On December 29, Attorney Brezinski, on behalf of GQ Sand, stated that "[t]here needs to be a deposit which GQ [Sand] can use to cover their costs outside of the escrow account equal to the amount to be paid for the first and last shipments. Future payments can be made from the escrow account." (CBS’s PFOFs (dkt. #74) ¶ 54 (citing Lindsay Aff. (dkt. #76) ¶ 4).) On January 2, 2015, Attorney Lindsey, on behalf of CBS, responded that it would "[p]rovide a cash payment outside of escrow of $157, 000.00 within 7 days of the signing of a purchase agreement" and would "[p]lace an additional $628, 000.00 in escrow and agree to fund it as we previously set forth." (Id. at ¶ 55 (citing Lindsay Aff., Ex. B (dkt. #76-2)).)

         On January 13, 2015, Quisling and Gargano for GQ Sand met in Madison, Wisconsin, with Brockinton and Attorney Lindsay for CBS to finalize the Sand Supply Agreement. During that meeting, Quisling made some redlined edits to the Agreement on his computer. The parties dispute whether CBS was aware of these changes, but this dispute appears immaterial in light of the fact that the final version of the Agreement incorporates those edits and Brockinton signed the Agreement on CBS's behalf. Specifically, Quisling made the following change:

The sum of $628 157, 000.00 shall be paid by Buyer to the Account designated by Seller no later than 27 days after the Agreement Date. Further payments shall be made to a designated Escrow Account, and both parties shall execute the Escrow Agreement attached hereto. This Deposit consists of a prepayment for the first 20 rail car loads and the last 20 rail car loads An additional $628, 000 shall be paid to the Escrow Account within 7 days of the Agreement Date.

(Quisling Decl., Ex. 1 (dkt. #56-1) § 1.9; see also Quisling Decl., Ex. 2 (dkt. #56-2) § 1.9 (signed version with redlined edits incorporated).)

         ii. Key Provisions of the Sand Supply Agreement

         On January 13, 2015, GQ Sand as Seller and CBS as Buyer entered into the Sand Supply Agreement. On behalf of their respective companies, Brockinton and Quisling initialed each page of the Agreement and its incorporated Standard Terms and Conditions, then signed the Agreement. (Quisling Decl., Ex. 2 (dkt. #56-2).) The "Agreement Date" is expressly defined as January 13, 2015. Moreover, the Agreement states that it "shall be governed by and interpreted in accordance with the law of the State of Wisconsin." (Id. at § 9.)

         In general terms, the Agreement requires GQ Sand to supply and CBS to purchase 30, 000 tons of sand at $157 per ton "CIF, " which is short for Cost, Insurance and Freight. The sand was to be delivered to Kress, Texas. CBS’s plan was to then sell this sand to AST pursuant to their separate contract. That contract provided that AST would accept delivery of the sand from CBS at Kress.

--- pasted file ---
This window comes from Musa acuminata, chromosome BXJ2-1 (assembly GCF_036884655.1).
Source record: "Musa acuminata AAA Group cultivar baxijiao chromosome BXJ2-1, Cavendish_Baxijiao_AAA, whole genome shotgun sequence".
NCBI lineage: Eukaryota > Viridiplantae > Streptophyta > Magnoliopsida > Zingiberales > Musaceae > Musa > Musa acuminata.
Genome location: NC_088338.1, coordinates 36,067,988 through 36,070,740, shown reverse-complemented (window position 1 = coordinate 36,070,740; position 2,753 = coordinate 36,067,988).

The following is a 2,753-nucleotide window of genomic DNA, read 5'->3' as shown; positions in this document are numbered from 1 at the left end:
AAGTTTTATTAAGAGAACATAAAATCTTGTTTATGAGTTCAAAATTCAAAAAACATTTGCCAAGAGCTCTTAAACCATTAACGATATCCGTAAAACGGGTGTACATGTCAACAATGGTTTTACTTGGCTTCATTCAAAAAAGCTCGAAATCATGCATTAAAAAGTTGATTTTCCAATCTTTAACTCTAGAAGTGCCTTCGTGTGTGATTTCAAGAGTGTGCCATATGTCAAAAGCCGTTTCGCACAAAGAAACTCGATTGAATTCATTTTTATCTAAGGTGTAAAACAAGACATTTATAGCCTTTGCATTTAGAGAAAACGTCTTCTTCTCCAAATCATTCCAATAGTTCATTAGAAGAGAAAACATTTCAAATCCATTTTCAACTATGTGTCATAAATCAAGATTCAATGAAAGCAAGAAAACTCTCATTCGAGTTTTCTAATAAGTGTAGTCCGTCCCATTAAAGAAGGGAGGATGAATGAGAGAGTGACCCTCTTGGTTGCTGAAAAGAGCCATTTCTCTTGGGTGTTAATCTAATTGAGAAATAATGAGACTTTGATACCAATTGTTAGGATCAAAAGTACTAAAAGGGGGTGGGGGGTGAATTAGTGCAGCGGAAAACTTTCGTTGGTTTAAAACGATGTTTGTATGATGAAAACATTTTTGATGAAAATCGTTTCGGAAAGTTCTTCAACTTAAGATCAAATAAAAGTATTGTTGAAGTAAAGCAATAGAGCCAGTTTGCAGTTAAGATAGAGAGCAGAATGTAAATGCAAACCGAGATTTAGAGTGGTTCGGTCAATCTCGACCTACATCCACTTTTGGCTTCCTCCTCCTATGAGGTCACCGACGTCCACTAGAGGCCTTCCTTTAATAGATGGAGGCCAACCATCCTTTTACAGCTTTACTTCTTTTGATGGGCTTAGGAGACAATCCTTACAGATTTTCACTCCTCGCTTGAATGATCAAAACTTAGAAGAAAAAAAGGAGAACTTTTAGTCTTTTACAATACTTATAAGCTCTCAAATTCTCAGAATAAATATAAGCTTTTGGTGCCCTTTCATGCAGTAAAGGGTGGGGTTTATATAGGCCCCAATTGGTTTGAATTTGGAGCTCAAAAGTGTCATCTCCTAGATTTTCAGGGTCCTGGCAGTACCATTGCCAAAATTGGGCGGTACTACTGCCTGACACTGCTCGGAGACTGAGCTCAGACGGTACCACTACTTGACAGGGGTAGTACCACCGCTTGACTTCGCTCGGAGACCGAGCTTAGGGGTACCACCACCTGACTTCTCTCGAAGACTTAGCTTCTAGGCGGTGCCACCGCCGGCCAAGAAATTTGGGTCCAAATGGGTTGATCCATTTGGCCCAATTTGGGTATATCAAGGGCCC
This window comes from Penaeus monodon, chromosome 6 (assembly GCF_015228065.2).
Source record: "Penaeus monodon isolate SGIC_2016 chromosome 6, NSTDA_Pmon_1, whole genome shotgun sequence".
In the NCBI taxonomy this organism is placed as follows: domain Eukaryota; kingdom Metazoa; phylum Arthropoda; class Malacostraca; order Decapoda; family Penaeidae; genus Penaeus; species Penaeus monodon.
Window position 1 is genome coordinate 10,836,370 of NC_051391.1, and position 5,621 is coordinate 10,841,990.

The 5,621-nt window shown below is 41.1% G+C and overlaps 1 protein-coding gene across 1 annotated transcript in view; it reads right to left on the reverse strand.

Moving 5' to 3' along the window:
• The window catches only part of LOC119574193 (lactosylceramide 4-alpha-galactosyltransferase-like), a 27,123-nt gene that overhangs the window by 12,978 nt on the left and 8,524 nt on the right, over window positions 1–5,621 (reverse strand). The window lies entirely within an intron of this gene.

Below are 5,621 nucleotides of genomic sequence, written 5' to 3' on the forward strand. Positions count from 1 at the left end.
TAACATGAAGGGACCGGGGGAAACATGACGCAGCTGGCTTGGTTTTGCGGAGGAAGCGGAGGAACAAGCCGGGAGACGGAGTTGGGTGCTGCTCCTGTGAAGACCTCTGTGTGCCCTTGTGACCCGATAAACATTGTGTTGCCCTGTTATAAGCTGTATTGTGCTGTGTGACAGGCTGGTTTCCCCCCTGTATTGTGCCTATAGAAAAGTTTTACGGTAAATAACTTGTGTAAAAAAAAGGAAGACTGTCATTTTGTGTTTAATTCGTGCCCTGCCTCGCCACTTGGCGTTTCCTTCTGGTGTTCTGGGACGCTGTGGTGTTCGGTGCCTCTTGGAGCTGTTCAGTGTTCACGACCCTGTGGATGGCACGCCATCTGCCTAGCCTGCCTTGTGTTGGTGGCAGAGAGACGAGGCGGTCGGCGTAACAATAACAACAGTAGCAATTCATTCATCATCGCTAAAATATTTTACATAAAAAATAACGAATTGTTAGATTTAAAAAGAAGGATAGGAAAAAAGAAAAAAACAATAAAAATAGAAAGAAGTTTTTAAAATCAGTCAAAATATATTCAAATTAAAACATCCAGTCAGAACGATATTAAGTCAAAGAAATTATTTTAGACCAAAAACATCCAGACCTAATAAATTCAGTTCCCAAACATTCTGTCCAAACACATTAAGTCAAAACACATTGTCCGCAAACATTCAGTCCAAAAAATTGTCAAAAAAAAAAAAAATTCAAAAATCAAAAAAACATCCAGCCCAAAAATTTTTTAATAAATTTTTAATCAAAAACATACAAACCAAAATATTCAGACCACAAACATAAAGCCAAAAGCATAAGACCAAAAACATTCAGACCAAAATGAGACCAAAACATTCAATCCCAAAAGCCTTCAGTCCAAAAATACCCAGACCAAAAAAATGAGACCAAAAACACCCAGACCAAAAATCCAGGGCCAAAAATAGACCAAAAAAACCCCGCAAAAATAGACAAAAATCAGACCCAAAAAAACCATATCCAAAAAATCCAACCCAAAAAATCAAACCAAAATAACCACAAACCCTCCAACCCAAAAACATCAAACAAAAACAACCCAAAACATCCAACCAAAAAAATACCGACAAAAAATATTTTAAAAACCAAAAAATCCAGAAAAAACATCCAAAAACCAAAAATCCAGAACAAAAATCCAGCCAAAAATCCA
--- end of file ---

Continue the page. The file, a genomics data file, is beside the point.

More specifically, GQ Sand was to provide 10, 000 tons each of 20/40, 30/50 and 40/70 grades of sand, with K-values of 7K, 9K and 9K, respectively. The Agreement gave GQ Sand the right to source its sand from any plant of its choosing so long as the sand met these specifications. The Agreement also requires that the sand meet minimum API standards as provided in "Exhibit B" to the Agreement, even though there is no attached Exhibit B. (Id. at § 1.11.) Finally, the Agreement provides that CBS, as the Buyer, "acknowledges that it has reviewed and has accepted the specification for Sand (‘Specifications’) and sampling procedures provided by Seller." (Id. at § 3(d).) (Although at his deposition, Brockinton admitted that he did not specifically remember requesting samples prior to entering the Agreement.)

         The Agreement further binds GQ Sand to deliver the 30, 000 tons of sand over four months in fifteen separate 2, 000-ton deliveries. In turn, CBS is to make fifteen payments into an escrow account of $314, 000 per delivery, for a total of $4, 710, 000. This escrowed money, however, was only to be released as payment for the sand shipments upon the production of a "Disbursement Direction, " which included attaching an invoice and manifest that GQ Sand was to send to both CBS and the escrow agent.[4](Quisling Decl., Ex. 3 (dkt. #56-3) § 3.)

         The "Commencement Date" for beginning scheduled deliveries is also defined as "January 15, 2015 or upon Sellers’ receipt of the Deposit, if later." (Quisling Decl., Ex. 2 (dkt. #56-2) § 1.5.) As described above, § 1.9 of the Agreement contains the heading "Deposit."[5] The Agreement also allows for a "Ramp-Up Period, " beginning on the Commencement Date and ending 15 days later. (Id. at § 1.8.) GQ Sand had no obligation to sell or deliver sand during the Ramp-Up Period.

         Section 3(a)(i) requires GQ Sand to "use commercially reasonable efforts to accommodate the Delivery Date(s)." (Id. at § 3(a)(i).) If it could not meet the dates, GQ Sand was required to "notify Buyer of the reason for such inability, " and then Seller and Buyer were required to "attempt to resolve such matters." (Id.) GQ Sand was also required to "use its best efforts to specify Delivery Dates at least ten (10) days" before delivery of the sand. (Id.)